Going Global with JavaScript: Coming this Fall

JavaScript enables everything from simple online sign-up forms to complex web-based applications.

But there is not much information out there on how to effectively internationalize and localize JavaScript code.

Which is why I’m pleased to announce that Byte Level Books is publishing¬†Going Global with JavaScript and Globalize.js.

The book is authored by globalization expert Jukka Korpela, who wrote my favorite book on Unicode: Unicode Explained.

Readers of this book will learn:

  • How to ensure an application is “world ready” — removing unnecessary language and culture dependencies
  • How to adapt a JavaScript app to local conventions, such as date formats, systems of measurement, time zones, and more
  • How to leverage the Common Locale Data Repository (CLDR) to support global applications
  • How to localize the user interface to address different cultural requirements and expectations
  • How to handle text input that falls well outside traditional “A-Z” characters

I’ll have more to share on the book as we get closer to publication. If you’d like to be notified when the book is published, be sure to sign up for the Global by Design newsletter or the Byte Level Books Twitter feed.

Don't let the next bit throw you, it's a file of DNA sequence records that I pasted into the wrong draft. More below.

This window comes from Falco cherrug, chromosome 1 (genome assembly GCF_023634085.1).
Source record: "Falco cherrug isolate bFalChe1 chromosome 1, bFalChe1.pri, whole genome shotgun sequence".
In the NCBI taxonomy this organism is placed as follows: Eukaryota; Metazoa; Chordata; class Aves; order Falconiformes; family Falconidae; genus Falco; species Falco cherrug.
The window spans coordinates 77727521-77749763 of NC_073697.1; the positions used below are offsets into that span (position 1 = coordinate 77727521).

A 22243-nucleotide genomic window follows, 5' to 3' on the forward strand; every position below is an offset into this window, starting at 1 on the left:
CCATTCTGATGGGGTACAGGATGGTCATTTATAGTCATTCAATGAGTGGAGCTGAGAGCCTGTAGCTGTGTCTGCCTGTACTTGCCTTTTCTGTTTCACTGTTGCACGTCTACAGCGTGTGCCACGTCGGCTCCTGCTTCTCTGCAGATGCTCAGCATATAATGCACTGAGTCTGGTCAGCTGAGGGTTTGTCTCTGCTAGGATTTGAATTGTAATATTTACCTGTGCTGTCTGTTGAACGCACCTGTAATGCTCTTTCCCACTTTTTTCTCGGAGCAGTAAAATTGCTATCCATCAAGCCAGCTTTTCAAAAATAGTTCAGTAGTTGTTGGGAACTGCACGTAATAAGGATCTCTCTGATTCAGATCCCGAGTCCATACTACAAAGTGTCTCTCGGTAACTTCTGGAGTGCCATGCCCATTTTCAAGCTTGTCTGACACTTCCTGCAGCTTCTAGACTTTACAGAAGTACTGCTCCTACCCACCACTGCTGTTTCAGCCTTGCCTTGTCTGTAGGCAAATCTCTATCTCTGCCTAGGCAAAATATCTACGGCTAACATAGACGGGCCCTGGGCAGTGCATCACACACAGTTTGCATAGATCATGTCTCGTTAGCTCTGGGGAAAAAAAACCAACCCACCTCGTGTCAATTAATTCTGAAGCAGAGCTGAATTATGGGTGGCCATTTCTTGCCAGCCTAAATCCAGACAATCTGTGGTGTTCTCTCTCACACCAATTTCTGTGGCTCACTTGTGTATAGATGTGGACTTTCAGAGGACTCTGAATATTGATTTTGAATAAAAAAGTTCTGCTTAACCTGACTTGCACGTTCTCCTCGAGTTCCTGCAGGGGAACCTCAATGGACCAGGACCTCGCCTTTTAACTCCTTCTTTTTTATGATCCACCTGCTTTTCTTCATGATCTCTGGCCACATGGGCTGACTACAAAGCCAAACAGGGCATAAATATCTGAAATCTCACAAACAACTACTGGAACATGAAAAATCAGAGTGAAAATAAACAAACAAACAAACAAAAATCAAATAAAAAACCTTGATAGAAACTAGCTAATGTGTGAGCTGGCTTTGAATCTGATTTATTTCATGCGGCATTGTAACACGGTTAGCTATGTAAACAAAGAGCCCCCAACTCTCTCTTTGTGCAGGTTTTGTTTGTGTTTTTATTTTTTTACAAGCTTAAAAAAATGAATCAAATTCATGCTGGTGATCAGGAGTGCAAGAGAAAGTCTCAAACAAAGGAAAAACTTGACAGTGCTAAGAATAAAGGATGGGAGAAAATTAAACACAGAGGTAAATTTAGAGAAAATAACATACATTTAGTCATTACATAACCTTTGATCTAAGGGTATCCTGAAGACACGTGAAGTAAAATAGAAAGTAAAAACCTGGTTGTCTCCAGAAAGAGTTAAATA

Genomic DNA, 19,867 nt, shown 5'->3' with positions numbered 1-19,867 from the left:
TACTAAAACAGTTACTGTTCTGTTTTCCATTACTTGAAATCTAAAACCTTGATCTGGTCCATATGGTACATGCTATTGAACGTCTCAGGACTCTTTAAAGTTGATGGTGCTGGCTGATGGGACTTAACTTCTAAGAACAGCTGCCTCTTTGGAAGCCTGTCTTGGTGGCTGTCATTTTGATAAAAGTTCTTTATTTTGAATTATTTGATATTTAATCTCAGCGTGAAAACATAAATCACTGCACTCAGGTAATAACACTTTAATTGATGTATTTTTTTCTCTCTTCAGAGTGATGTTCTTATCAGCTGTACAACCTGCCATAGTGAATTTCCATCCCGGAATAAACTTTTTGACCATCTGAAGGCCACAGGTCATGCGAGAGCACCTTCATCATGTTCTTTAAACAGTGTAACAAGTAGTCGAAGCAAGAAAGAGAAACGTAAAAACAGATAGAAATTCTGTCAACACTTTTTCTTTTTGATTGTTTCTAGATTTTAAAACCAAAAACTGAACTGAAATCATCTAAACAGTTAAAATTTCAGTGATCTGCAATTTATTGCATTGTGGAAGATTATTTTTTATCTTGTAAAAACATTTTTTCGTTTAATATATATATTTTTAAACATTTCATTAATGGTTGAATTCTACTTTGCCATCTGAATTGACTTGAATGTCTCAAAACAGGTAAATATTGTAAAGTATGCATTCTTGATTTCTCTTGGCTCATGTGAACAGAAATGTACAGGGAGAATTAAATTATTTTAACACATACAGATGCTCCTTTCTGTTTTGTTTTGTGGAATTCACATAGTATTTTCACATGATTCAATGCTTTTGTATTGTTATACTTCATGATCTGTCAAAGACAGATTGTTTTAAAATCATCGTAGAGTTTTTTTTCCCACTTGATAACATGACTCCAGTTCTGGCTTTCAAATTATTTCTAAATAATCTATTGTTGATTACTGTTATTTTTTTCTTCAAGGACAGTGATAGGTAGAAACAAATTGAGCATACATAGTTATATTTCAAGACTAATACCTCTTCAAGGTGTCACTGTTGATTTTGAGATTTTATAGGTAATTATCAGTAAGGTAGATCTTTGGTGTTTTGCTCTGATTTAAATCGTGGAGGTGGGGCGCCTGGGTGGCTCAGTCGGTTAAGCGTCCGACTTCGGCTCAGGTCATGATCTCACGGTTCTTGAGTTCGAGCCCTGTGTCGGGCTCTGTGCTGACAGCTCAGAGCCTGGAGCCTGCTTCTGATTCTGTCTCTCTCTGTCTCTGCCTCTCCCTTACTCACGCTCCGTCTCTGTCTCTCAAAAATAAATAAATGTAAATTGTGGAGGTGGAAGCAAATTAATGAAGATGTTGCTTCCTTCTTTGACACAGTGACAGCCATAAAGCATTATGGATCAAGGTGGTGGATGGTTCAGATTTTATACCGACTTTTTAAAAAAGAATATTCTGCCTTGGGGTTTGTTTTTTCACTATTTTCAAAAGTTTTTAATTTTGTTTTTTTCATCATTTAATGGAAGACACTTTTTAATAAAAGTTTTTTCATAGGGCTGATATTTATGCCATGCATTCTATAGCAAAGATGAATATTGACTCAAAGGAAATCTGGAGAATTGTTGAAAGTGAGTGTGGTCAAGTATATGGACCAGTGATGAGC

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Author: John Yunker

John co-founded Byte Level Research in 2000 and is author of The Web Globalization Report Card. He also co-founder of Ashland Creek Press.

3 thoughts on “Going Global with JavaScript: Coming this Fall”

  1. Our company is moving away from Javascript and towards Grails. Preliminary indications indicate that the Grails environment is more flexible and forgiving when managing multilingual content. Any other buzz out there in the localization biz re. Java and Grails?

  2. Hi Gareth,

    That’s a good question. I haven’t heard much about Grails regarding support for multilingual content. But this is definitely on my radar now!

    Thanks.

  3. Hi Gareth,

    I might have misunderstood, but am quite confused by your comment. Grails is a server sided framework based on Java. Javascript is a client-side language, implemented by most browsers (although it is also implemented on the server side nowadays, eg. using Node.js).

    Excellent subject this book is about, exactly my field of interest.

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